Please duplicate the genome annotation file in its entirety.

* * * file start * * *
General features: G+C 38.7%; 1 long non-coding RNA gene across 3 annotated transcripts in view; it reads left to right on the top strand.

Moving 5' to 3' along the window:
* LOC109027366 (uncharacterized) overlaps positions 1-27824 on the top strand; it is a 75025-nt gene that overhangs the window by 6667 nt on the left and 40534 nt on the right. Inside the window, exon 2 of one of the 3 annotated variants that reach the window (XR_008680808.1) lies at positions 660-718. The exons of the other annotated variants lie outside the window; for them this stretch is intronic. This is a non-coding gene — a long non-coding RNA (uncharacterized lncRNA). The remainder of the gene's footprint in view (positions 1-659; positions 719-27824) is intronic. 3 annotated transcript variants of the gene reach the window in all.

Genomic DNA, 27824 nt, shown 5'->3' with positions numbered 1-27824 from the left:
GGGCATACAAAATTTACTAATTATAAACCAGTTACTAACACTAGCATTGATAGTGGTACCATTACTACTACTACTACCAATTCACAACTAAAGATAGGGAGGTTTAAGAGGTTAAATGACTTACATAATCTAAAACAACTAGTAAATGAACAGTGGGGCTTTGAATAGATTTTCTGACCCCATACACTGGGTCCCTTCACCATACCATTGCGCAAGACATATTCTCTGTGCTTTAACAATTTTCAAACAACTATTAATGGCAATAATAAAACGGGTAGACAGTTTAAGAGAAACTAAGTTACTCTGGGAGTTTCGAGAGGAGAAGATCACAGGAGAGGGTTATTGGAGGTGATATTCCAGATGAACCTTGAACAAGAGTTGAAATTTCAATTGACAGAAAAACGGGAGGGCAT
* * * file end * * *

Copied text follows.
General features: G+C 38.7%; 1 long non-coding RNA gene across 3 annotated transcripts in view; it reads left to right on the top strand.

Moving 5' to 3' along the window:
* LOC109027366 (uncharacterized) overlaps positions 1-27824 on the top strand; it is a 75025-nt gene that overhangs the window by 6667 nt on the left and 40534 nt on the right. Inside the window, exon 2 of one of the 3 annotated variants that reach the window (XR_008680808.1) lies at positions 660-718. The exons of the other annotated variants lie outside the window; for them this stretch is intronic. This is a non-coding gene — a long non-coding RNA (uncharacterized lncRNA). The remainder of the gene's footprint in view (positions 1-659; positions 719-27824) is intronic. 3 annotated transcript variants of the gene reach the window in all.

Genomic DNA, 27824 nt, shown 5'->3' with positions numbered 1-27824 from the left:
GGGCATACAAAATTTACTAATTATAAACCAGTTACTAACACTAGCATTGATAGTGGTACCATTACTACTACTACTACCAATTCACAACTAAAGATAGGGAGGTTTAAGAGGTTAAATGACTTACATAATCTAAAACAACTAGTAAATGAACAGTGGGGCTTTGAATAGATTTTCTGACCCCATACACTGGGTCCCTTCACCATACCATTGCGCAAGACATATTCTCTGTGCTTTAACAATTTTCAAACAACTATTAATGGCAATAATAAAACGGGTAGACAGTTTAAGAGAAACTAAGTTACTCTGGGAGTTTCGAGAGGAGAAGATCACAGGAGAGGGTTATTGGAGGTGATATTCCAGATGAACCTTGAACAAGAGTTGAAATTTCAATTGACAGAAAAACGGGAGGGCAT